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  • Agencies again defer action against foreign funds under Volcker Rule

    Agency Rule-Making & Guidance

    On July 17, the FDIC, the Federal Reserve Board, and the OCC (collectively, the “agencies”) announced that they will not take action against foreign banks for qualifying foreign excluded funds, subject to certain conditions, under the Volcker Rule for an additional two years. The announcement notes that the agencies consulted with the SEC and the CFTC on the decision. Since 2017, the agencies have deferred action on qualifying foreign funds that might be covered under the Volcker Rule (covered by InfoBytes here and here). In a joint statement, the agencies note that they have not finalized revisions to regulations implementing Section 13 of the Bank Holding Company Act, and in order to “provide interested parties greater certainty about the treatment of qualifying foreign excluded funds in the near term,” the agencies are proposing not to take action through July 21, 2021.

    Agency Rule-Making & Guidance Volcker Rule FDIC Bank Compliance Of Interest to Non-US Persons Federal Reserve SEC CFTC

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  • FDIC approves amendments to deposit insurance recordkeeping, joint account determinations

    Agency Rule-Making & Guidance

    On July 16, the FDIC approved amendments to two final rules designed to resolve issues related to deposit insurance regulations. As previously covered by InfoBytes, the first of the final rules amends Part 370 of the FDIC’s Rules and Regulations for “Recordkeeping for Timely Deposit Insurance Determination,” to address issues raised during implementation of the final rule adopted in November 2016 (covered by InfoBytes here). Among other things, the amendments to Part 370 require banks with at least two million deposit accounts to upgrade deposit recordkeeping to allow the FDIC to determine the necessary deposit insurance coverage. The rule also allows for an optional one-year extension of the rule’s compliance date of April 1, 2020, provided prior notice is given to the FDIC. The final rule is effective October 1. FDIC Director Gruenberg dissented from the final rule’s approval.

    The second final rule amends Part 330—applicable to banks of all sizes—to update the requirements for verifying participants in joint deposit accounts. Part 330 provides alternatives to the traditional signature card, and will allow satisfaction of proof of joint-ownership to be established by other information contained in a bank’s deposit account records and not solely by signed signature cards of each co-owner. The final rule takes effect 30 days after publication in the Federal Register.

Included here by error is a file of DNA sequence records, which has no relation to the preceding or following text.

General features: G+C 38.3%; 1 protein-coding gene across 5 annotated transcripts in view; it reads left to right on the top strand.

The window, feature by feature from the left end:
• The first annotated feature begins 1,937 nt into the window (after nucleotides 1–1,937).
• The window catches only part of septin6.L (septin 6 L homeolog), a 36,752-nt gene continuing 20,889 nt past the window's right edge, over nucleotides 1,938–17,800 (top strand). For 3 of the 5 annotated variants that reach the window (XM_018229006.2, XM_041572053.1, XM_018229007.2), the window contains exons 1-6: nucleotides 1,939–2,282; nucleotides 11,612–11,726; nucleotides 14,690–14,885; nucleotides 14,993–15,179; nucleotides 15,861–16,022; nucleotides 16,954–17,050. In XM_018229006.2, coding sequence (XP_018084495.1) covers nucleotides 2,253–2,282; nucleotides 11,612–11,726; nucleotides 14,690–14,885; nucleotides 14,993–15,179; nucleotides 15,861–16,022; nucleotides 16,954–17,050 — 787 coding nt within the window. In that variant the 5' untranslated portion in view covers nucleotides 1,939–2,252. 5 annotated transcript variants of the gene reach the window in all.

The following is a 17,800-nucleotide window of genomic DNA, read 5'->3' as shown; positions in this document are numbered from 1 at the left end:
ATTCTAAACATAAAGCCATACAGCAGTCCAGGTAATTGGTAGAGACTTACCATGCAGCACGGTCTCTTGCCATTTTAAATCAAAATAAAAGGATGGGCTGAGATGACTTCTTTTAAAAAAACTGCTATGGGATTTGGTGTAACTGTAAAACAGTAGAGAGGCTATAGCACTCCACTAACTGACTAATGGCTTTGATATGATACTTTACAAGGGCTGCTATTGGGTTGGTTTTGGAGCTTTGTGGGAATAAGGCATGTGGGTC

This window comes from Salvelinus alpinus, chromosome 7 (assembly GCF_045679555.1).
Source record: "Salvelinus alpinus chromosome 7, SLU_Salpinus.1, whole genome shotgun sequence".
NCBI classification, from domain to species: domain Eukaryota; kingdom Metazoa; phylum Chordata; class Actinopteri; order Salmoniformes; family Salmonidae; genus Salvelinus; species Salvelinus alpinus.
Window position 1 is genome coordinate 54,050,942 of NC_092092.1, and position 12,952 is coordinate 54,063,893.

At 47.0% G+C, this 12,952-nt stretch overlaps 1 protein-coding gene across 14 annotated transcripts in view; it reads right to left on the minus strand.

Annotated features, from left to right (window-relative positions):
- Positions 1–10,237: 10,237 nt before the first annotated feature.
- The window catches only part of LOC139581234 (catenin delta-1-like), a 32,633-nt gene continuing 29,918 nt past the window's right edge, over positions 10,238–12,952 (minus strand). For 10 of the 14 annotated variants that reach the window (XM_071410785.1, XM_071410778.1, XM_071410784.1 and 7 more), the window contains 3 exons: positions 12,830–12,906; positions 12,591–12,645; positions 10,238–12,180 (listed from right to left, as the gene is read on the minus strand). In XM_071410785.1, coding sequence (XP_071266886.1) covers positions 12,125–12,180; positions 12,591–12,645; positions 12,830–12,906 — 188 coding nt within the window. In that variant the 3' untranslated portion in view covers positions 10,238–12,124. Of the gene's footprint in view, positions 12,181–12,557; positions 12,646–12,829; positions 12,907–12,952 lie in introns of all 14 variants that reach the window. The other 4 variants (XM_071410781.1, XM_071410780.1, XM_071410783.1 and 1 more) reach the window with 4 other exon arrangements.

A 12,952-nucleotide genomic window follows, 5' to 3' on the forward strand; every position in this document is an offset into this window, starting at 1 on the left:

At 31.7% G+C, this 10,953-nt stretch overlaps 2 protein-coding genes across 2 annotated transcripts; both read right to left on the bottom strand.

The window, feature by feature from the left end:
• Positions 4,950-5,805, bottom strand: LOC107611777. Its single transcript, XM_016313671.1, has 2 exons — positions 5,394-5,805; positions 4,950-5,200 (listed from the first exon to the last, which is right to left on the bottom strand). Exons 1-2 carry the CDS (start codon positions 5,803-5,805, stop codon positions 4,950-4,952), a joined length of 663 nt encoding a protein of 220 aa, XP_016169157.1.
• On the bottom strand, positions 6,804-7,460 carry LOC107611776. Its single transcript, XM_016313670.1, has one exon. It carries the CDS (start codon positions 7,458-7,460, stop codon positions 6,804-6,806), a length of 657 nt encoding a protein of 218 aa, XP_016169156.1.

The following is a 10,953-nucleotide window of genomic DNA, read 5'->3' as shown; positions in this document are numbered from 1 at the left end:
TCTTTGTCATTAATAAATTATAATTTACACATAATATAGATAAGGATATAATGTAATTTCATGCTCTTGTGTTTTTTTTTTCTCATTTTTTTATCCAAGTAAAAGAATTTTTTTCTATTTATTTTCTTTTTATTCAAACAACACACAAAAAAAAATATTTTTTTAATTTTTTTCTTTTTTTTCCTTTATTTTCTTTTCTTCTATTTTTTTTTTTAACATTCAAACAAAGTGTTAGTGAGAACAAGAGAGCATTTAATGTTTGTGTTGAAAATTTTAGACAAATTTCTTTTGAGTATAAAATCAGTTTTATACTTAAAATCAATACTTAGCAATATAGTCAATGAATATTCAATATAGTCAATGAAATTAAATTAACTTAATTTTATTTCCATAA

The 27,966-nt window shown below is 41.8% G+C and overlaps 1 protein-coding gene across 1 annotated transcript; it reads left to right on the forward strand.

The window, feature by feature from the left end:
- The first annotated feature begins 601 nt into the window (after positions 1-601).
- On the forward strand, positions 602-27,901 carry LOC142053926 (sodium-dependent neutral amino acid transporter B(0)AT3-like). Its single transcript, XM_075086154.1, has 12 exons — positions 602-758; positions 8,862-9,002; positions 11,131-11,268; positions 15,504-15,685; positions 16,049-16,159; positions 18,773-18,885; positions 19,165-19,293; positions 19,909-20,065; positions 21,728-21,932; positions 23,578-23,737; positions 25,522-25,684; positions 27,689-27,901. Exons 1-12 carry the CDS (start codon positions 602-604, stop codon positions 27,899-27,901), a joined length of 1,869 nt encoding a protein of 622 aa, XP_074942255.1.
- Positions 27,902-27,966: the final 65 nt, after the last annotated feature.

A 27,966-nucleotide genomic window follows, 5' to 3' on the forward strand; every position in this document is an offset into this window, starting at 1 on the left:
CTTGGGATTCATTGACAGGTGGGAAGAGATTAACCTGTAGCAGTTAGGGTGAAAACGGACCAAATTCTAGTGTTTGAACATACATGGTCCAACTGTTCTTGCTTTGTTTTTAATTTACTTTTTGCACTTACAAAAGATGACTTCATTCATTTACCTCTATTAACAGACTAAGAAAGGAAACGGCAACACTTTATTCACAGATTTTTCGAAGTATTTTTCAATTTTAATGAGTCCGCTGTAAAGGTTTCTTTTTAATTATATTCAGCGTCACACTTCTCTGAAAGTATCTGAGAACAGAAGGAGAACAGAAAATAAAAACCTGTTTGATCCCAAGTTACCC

Agency Rule-Making & Guidance FDIC Deposit Insurance Bank Compliance

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  • OCC releases guidance documents for final rule implementing HOLA amendments

    Agency Rule-Making & Guidance

    On July 1, the OCC issued Bulletin 2019-31, which describes the process for federal savings associations to make an election to operate as “covered savings associations,” with the rights and privileges of national banks under the May 24 Home Owners’ Loan Act (HOLA) final rule. As previously covered by InfoBytes, the OCC issued a final rule—pursuant to section 206 of the Economic Growth, Regulatory Relief, and Consumer Protection Act, amending the Home Owners’ Loan Act (HOLA)—which establishes standards permitting federal savings associations with total consolidated assets of $20 billion or less as of December 31, 2017, to elect to operate as “covered savings associations,” with the rights and privileges of national banks. The final rule provides that associations who choose this election will retain their federal savings association charters and existing governance frameworks, and will generally be subject to the same duties, restrictions, penalties, liabilities, conditions, and limitations that apply to national banks.

    Bulletin 2019-31 reminds entities of the July 1 effective date of the final rule and provides details on the process for making an election pursuant to the rule. Additionally, along with the Bulletin, the OCC released a set of Frequently Asked Questions covering the final rule.

    Agency Rule-Making & Guidance OCC Home Owners' Loan Act Bank Compliance EGRRCPA